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A: There are those who suspect Wildflower Center volunteers are the culpable and capable culprits. Yet, others think staff members play some, albeit small, role. You can torture us with your plant questions, but we will never reveal the Green Guru's secret identity.

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Thursday - July 02, 2009

From: Heath, TX
Region: Southwest
Topic: Planting, Transplants, Watering, Trees
Title: How to care for newly transplanted Live Oak.
Answered by: Joe Marcus

QUESTION:

I planted 3 B & B, 6" caliper live oaks in February and they lost most of their leaves during the normal time but when the new leaves grew back the amount of leaves were quite a bit less. I have three questions: Is that normal for a newly planted dug tree? I am now having quite a few leaves turn yellow, what is the possible cause? The tree farm is recommending me to water these trees 2 times a week with either 50 gallons in a tree gator or a water hose for 70 minutes at a 1/2 inch rate 2 times a week, is that too much water?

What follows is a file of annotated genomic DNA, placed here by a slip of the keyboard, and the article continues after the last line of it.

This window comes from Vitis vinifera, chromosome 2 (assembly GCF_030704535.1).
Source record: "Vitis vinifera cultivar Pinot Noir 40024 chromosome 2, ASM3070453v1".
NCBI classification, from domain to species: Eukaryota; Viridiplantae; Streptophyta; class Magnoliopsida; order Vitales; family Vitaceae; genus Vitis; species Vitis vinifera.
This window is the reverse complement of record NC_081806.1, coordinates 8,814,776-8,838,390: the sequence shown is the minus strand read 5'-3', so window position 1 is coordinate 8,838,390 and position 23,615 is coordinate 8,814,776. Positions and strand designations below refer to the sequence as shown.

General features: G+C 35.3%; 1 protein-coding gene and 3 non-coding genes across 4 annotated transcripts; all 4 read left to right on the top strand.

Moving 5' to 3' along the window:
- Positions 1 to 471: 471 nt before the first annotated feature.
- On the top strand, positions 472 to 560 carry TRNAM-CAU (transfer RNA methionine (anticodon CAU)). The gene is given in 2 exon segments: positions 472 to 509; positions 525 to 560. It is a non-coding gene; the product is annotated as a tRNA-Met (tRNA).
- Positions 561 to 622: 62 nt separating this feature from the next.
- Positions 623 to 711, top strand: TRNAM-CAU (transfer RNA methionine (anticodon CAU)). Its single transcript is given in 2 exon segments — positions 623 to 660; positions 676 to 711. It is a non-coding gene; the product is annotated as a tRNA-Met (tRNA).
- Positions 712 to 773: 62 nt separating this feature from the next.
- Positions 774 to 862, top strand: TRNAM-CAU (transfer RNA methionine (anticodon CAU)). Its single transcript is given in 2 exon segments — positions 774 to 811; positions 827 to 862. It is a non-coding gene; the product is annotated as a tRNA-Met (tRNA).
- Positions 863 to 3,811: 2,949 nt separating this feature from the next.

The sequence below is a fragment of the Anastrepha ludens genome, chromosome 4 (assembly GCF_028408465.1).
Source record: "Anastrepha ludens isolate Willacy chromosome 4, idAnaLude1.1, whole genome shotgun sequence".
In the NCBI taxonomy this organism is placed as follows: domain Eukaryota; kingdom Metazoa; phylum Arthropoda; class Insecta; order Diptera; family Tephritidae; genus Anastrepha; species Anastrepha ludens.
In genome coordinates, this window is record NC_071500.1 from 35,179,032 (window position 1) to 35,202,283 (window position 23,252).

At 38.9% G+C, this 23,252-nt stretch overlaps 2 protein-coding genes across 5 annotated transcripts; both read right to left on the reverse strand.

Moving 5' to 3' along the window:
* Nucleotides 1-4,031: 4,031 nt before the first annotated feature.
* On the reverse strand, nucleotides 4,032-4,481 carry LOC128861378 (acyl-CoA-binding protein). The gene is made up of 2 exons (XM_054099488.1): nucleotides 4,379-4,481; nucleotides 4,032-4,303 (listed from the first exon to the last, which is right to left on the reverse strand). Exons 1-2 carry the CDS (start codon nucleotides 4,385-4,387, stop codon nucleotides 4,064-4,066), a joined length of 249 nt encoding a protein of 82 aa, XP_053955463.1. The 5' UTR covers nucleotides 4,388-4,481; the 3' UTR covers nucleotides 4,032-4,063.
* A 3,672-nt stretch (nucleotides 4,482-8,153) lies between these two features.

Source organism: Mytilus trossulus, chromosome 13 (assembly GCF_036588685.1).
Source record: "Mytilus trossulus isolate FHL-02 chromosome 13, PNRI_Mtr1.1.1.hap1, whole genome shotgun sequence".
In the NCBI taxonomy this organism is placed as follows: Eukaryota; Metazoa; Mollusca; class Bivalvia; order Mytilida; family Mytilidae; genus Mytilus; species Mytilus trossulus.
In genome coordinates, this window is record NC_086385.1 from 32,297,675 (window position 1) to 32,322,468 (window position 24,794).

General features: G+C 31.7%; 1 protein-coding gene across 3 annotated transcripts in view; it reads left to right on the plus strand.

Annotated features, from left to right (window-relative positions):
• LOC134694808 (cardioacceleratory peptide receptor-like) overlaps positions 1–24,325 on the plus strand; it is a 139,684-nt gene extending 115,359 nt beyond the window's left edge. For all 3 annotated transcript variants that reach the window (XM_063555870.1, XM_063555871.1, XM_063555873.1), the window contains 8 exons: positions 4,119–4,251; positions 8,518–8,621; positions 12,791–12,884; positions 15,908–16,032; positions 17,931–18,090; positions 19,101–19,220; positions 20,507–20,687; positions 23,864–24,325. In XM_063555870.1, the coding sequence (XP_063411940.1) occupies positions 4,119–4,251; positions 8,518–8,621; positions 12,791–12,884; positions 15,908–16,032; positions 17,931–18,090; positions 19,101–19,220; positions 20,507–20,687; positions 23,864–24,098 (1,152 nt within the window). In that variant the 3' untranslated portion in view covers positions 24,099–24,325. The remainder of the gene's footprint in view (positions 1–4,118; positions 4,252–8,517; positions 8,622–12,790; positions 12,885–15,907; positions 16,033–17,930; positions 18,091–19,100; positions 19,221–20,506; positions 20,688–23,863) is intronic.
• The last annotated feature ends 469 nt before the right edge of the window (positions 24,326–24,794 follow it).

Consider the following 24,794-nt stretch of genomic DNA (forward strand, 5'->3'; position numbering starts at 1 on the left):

ANSWER:

A six-inch caliper tree is a big one to transplant and difficult to do successfully.

It is fortunate that your tree is a Live Oak since it did change it's leaves just after you transplanted it.  Here's why.  The tree produced only as many leaves as its roots could support with water and nutrients.  As spring wore on into summer and the weather has become hotter and drier, your tree is now shedding some of those leaves in order to protect the whole tree.  So yes, it is normal for your tree to behave the way it has.

The watering recommendation from the tree farm sounds reasonable through the summer.  When the weather cools, or when rain occurs, you'll want to cut back on watering.  However, winter is very hard on trees, too, so don't stop watering completely then.  Just don't give it as much as you are now.

 

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